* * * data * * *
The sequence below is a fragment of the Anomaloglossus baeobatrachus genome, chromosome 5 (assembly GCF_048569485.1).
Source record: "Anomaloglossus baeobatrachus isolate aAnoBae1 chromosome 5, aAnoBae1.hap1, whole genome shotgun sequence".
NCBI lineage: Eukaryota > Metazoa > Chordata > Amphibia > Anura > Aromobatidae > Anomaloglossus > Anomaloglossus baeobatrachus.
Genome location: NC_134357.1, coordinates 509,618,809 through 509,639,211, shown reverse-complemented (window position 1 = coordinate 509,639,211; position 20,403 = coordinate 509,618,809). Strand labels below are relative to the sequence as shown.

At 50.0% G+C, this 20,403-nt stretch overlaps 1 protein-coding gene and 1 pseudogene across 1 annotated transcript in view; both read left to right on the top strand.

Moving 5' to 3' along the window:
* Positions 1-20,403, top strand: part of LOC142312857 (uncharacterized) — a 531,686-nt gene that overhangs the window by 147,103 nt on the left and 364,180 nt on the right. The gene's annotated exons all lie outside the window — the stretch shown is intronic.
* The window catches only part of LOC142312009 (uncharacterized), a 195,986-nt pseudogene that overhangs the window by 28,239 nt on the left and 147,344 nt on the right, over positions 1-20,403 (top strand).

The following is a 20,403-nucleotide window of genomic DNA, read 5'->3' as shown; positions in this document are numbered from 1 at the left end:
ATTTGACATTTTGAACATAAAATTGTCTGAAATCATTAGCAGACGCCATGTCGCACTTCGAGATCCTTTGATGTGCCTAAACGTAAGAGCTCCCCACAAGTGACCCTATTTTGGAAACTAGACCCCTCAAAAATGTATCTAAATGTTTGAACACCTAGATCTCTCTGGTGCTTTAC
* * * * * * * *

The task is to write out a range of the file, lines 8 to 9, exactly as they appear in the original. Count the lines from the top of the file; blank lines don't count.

* The window catches only part of LOC142312009 (uncharacterized), a 195,986-nt pseudogene that overhangs the window by 28,239 nt on the left and 147,344 nt on the right, over positions 1-20,403 (top strand).

The following is a 20,403-nucleotide window of genomic DNA, read 5'->3' as shown; positions in this document are numbered from 1 at the left end: